The inflamed microenvironment of HNSCC sets the stage for reversal of immune exhaustion. A variety of co-stimulatory and co-inhibitory immune checkpoint receptors modulate T-lymphocyte activation by APCs at the immune synapse (▶ Fig. 49.1). The use of monoclonal antibodies to block co-inhibitory immune checkpoints (i.e., programmed death-1 [PD-1], CTLA-4), or activate co-stimulatory checkpoints (i.e., CD40, OX40, 4-1BB, CD28) can alter the balance in favor of antitumor immunity.
PD-1 is of particular interest due to FDA approval of antibodies targeting this checkpoint. PD-1 is expressed on the surface of activated T cells and NK cells, and limits an overactive immune response, preventing autoimmune destruction. However, long-term antigen exposure in the setting of tumor development may lead to overexpression of PD-1 and T lymphocyte exhaustion. When engaged by its ligands, PD-L1 or PD-L2 (on tumor cells), PD-1 inhibits immune activation and allows tumor growth to proceed. Reversal of this immunologic suppression can lead to profound changes in immune response and patient prognosis.
50.3 Immunotherapy for Head and Neck Cancer
50.3.1 Previous Attempts
Prior to the advent of ICB, cetuximab was the first new agent to be approved by the FDA for HNSCC in many years. Cetuximab is a monoclonal antibody (mAb) that targets the epidermal growth factor receptor (EGFR) on the surface of HNSCC cells, and is approved by the FDA for the treatment of advanced HNSCC in combination with radiation, as monotherapy, or in combination with chemotherapy for recurrent/metastatic HNSCC. Cetuximab functions as an immunotherapeutic agent through activation of antibody-dependent cellular cytotoxicity (ADCC). The cetuximab antibody serves as a bridge that at one end (Fab region) binds EGFR on the surface of tumor cells and at the other end (Fc region) binds CD16/FcRIII on the surface of NK cells. This binding activates NK cells to release perforin and granzyme B, which lyse the tumor cell. Although 80% of HNSCCs overexpress EGFR, only 10-20% of patients respond to cetuximab, spurring efforts to combine it with additional agents to circumvent this resistence. 12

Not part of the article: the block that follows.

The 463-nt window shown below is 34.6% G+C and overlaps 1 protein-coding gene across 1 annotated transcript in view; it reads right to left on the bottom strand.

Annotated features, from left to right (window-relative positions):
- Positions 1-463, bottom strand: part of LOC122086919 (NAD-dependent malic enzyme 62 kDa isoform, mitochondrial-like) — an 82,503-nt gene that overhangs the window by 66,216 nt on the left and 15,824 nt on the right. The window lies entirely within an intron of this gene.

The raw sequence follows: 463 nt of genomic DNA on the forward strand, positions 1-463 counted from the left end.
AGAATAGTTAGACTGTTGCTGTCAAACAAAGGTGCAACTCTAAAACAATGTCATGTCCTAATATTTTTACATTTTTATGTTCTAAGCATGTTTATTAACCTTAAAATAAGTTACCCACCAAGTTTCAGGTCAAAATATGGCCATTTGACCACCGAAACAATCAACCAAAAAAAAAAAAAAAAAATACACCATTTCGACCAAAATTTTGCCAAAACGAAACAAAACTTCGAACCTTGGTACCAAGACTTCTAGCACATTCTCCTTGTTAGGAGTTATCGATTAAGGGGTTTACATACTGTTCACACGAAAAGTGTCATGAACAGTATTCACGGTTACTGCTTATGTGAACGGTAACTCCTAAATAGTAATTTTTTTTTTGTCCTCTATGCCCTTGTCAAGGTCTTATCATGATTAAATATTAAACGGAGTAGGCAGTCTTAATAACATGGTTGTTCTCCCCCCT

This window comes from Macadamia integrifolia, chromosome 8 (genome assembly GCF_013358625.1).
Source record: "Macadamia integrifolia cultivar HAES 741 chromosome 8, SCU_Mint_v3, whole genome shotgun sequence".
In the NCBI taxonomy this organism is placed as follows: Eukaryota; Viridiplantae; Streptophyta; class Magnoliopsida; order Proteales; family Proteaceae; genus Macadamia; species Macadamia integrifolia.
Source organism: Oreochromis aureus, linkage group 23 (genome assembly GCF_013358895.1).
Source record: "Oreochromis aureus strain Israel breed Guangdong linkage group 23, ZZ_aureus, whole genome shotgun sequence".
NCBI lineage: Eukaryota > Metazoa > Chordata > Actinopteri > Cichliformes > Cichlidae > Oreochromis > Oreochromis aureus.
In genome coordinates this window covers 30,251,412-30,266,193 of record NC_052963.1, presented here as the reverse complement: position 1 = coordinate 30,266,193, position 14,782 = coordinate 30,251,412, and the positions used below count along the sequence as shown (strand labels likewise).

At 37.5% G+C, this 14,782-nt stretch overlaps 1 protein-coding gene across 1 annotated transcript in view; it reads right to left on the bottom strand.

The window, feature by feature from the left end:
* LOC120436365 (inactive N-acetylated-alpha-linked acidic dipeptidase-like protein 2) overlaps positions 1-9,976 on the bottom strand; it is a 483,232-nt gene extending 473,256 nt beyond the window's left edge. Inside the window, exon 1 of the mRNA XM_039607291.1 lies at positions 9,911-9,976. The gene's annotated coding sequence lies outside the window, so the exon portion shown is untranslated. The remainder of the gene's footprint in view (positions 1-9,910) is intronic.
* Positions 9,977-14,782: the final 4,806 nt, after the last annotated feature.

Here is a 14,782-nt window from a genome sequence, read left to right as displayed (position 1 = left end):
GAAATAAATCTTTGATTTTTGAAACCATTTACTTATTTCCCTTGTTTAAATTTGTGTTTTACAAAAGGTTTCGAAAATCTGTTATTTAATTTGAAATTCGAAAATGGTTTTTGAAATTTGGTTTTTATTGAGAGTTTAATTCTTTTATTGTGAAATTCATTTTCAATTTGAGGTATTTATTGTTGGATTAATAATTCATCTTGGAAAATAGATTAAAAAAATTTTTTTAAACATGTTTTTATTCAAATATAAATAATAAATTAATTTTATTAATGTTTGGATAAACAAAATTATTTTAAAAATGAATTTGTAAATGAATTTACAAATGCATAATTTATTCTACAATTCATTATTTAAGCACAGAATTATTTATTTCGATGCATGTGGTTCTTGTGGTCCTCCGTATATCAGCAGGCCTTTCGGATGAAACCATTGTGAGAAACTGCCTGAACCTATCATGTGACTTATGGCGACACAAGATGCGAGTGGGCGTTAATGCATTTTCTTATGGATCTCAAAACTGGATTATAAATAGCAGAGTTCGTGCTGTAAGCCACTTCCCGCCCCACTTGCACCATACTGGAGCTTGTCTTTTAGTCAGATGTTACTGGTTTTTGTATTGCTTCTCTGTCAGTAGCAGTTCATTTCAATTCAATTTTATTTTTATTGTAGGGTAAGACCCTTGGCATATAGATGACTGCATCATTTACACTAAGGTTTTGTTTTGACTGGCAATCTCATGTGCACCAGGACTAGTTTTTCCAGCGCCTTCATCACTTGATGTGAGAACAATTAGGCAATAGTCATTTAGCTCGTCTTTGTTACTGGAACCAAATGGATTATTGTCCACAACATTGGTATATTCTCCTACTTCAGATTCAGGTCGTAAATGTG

Additional approaches that have been evaluated with limited success in early phase HNSCC trials include vaccination and ACT. Antitumor vaccines aim to augment immune recognition of tumor cells through increased presentation of antigen by dendritic cells, and induce immunologic memory to prevent recurrence. Vaccination approaches involve injection of tumor-associated antigens 13 or injection of autologous dendritic cells loaded with p53 antigen ex vivo. 14 However, compared to other cancer types with well-defined tumor antigens (i.e., prostate cancer, for which the Sipuleucel-T vaccine is FDA approved), identification of a highly immunogenic peptide for broad use in HNSCC remains a challenge.
ACT is another approach that has shown promising results in melanoma, 15 , 16 and was recently approved by the FDA for treatment of acute lymphoblastic leukemia. Traditionally, ACT involves purification of autologous TILs from a surgical specimen, ex vivo stimulation, expansion, and re-injection of TILs that are active against the patient’s tumor. 15 , 16 These autologous T lymphocytes may also be engineered to express T-cell receptors (TCRs) or chimeric antigen receptors (CARs) with high specificity for particular tumor-associated antigens, thereby increasing the potency and specificity of the antitumor response. In HNSCC, a clinical trial evaluating CARs specific for HPV-16 E6 has recently been completed (NCT02280811).
50.3.2 Current State
Currently, the use of checkpoint inhibitors targeting PD-1 is the only immunotherapeutic strategy that has demonstrated clear clinical benefit in the treatment of HNSCC. Data from recent trials evaluating the PD-1 inhibitors pembrolizumab and nivolumab resulted in FDA approval in 2016 of both agents for the treatment of recurrent or metastatic HNSCC that progressed either during or after treatment with platinum-based chemotherapy.
The phase Ib KEYNOTE-012 trial of pembrolizumab in recurrent or metastatic HNSCC demonstrated an 18% overall response rate with median progression-free survival of 2 months and overall survival of 13 months, and a 17% rate of grades 3-4 adverse events. 17 The phase III CheckMate 141 trial compared nivolumab to standard therapy in patients with recurrent or metastatic, platinum-refractory HNSCC. 18 The identification of a significant survival benefit led to early conclusion of the trial: nivolumab reduced the risk of death by 30% compared to standard treatment with median overall survival extending from 5.1 to 7.5 months. With an overall response rate of 13.3% compared to 5.8% with standard therapy, nivolumab also more than doubled 1-year survival from 16.6 to 36%. Additionally, nivolumab was better tolerated, with only 13.1% experiencing grades 3-4 adverse events compared to 35.1% in the standard therapy group.